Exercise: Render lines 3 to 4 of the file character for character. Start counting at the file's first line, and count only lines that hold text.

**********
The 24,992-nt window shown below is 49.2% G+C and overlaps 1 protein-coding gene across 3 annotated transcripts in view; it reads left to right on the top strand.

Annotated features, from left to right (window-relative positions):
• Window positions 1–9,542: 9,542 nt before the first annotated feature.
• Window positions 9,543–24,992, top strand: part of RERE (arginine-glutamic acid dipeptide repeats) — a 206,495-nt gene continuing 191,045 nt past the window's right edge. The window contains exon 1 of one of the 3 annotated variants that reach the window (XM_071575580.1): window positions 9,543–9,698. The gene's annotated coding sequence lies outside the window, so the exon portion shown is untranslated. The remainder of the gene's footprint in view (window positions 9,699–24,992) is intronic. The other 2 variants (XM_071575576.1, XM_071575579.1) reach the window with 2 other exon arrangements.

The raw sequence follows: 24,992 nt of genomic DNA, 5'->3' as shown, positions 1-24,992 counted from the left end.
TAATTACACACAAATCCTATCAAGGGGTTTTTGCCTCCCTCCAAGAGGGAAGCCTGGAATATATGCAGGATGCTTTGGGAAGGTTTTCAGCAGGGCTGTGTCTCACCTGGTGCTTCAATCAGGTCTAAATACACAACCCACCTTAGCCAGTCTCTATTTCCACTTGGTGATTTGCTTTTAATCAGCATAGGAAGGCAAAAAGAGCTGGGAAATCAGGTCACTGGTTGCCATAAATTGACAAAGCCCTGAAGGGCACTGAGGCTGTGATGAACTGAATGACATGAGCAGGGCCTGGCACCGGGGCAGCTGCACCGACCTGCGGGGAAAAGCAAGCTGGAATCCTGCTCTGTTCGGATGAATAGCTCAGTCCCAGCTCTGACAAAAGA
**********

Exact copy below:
• Window positions 1–9,542: 9,542 nt before the first annotated feature.
• Window positions 9,543–24,992, top strand: part of RERE (arginine-glutamic acid dipeptide repeats) — a 206,495-nt gene continuing 191,045 nt past the window's right edge. The window contains exon 1 of one of the 3 annotated variants that reach the window (XM_071575580.1): window positions 9,543–9,698. The gene's annotated coding sequence lies outside the window, so the exon portion shown is untranslated. The remainder of the gene's footprint in view (window positions 9,699–24,992) is intronic. The other 2 variants (XM_071575576.1, XM_071575579.1) reach the window with 2 other exon arrangements.